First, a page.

WRAP names new Courtauld 2025 signatories as focus shifts to consumer waste

WRAP has announced the names of the 24 new signatories to its flagship Courtauld Commitment 2025 to boost sustainability in the food and drink sector, with a first-year review outlining plans to tackle consumer food waste in 2018.

The new signatories, all of which have signed up since WRAP’s last signatory announcement in September 2016, will collaborate over a 10-year time period to achieve a 20% reduction in food waste and greenhouse gas emissions.

Notable new signatories include AccorHotels UK & Ireland, Hovis, INCPEN, ISS UK, Scotland Food and Drink and the Welsh Government Association. These organisations join the join 156 signatories to the Courtauld Commitment 2025, which covers 95% of the UK food retail market.

Commenting on the announcement, Environment Minister Therese Coffey said: “Resource efficiency can lead to better sustainability, increased productivity and when it works well is a real boost to UK industry.

“The Courtauld agreement has secured impressive commitment from across the supply chain – from farm to fork – and I can see real progress being made, with many businesses working in collaboration. I look forward to seeing work develop and continued industry innovation that will to accelerate the pace of change even further.”

Research from WRAP found that food and drink waste is costing manufacturers £1.9bn annually and the signatories of the initiative will work together to reduce the costs as part of a more holistic approach to sustainability.

The signatories were announced alongside a review of the first twelve months of Courtauld 2025. The report outlines how WRAP has worked to date to create working groups that link retailers with suppliers.

Consumer waste

WRAP revealed that much of 2018 will be spent exploring ways to tackle consumer waste, which accounts for 70% of the UK’s food waste and costs families £700 on average yearly.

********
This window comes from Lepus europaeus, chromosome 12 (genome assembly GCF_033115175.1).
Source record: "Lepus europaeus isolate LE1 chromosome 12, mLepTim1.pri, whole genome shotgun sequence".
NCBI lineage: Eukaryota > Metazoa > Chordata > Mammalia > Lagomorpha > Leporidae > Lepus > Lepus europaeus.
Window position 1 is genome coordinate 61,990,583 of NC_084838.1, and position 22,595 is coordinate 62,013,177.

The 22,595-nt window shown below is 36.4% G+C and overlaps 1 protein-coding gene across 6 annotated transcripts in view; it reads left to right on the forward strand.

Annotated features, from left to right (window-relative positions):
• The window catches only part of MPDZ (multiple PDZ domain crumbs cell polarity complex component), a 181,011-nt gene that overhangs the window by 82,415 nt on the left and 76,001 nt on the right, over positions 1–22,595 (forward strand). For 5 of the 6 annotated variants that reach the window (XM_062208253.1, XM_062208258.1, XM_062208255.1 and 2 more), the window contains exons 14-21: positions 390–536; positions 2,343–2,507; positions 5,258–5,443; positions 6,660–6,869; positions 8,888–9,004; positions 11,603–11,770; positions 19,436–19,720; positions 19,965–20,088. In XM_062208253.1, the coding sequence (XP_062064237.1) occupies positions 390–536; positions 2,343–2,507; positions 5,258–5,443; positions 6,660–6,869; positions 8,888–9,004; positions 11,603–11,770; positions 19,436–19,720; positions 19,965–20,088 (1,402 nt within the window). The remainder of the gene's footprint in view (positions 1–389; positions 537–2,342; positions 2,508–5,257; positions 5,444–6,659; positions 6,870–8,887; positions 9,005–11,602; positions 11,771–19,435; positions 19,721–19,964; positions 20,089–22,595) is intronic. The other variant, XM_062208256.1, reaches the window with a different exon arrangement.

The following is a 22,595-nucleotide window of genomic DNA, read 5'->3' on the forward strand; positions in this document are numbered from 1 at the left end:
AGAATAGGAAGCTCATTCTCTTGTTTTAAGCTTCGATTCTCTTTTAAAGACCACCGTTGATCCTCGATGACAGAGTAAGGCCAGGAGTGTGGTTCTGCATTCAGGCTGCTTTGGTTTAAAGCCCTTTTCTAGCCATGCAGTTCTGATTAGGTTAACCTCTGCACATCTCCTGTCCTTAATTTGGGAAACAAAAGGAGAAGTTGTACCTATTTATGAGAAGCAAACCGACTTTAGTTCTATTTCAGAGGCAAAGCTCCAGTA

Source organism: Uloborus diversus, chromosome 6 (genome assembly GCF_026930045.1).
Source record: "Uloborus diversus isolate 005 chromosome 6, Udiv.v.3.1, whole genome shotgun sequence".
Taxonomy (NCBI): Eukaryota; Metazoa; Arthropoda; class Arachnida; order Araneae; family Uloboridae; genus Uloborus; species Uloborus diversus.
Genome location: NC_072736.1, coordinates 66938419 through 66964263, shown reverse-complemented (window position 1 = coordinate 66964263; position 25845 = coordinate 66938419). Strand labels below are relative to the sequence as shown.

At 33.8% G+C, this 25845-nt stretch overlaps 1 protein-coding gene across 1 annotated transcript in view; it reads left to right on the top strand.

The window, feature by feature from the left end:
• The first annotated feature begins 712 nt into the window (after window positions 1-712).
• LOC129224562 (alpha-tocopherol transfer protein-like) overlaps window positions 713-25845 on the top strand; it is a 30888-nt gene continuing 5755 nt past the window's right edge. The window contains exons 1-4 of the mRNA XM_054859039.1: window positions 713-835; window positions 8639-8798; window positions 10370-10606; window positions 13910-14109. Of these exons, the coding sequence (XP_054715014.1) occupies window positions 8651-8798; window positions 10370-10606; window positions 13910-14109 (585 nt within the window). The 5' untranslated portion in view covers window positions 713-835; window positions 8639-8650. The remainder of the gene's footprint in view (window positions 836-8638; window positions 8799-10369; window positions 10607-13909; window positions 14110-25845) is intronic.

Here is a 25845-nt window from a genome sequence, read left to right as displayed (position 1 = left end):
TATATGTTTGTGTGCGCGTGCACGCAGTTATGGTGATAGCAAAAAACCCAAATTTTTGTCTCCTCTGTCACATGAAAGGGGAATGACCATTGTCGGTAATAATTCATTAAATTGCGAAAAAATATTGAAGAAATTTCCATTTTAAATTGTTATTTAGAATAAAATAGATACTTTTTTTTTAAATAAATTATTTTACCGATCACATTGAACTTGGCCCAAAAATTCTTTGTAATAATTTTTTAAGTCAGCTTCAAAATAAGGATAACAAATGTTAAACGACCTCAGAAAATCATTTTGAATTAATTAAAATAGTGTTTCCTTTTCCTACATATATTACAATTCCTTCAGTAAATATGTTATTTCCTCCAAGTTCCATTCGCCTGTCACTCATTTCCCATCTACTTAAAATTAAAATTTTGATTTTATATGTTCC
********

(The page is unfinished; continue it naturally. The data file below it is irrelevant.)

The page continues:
“This first year has been about creating sector-wide collaboration and developing networks for change, and I’m very pleased with how signatories have responded,” WRAP’s director of business programmes Steve Creed said.

“We want to catalyse collaborative action on household food waste, and bring together groups at work across the UK in coordinated action behind a common ambition to accelerate, and make it easier for everyone to drive change. Signatories, including retailers, brands and local authorities, will have the opportunity to play a leading role in coordinating engagement plans going forward.”

One area where retailers could improve consumer food waste levels is readdressing packaging and labels. WRAP estimates that tweaks in this area could save UK homes £1bn annually. Earlier this week, East of England Co-op announced a food waste clampdown with a scheme that allows shoppers to purchase food items past their best-before date.

Another effort being explored by signatories of the initiative is an aim to double the amount of surplus food that is redistributed across the UK.

Already, UK retailers and manufacturers have generated an estimated £100m in food waste savings over a three-year period as part of WRAP’s Courtauld Commitment Phase 3 – the prelude to the Courtauld Commitment 2025.

Looking ahead, WRAP is hoping to add a water ambition to the programme, based on the findings that eight of the top ten countries that the UK imports from are drought-prone.

WRAP will report against the targets of the commitment, with the first scheduled for 2019 to compare 2018 progress against the 2015 baseline year.

Matt Mace

Action inspires action. Stay ahead of the curve with sustainability and energy newsletters from edie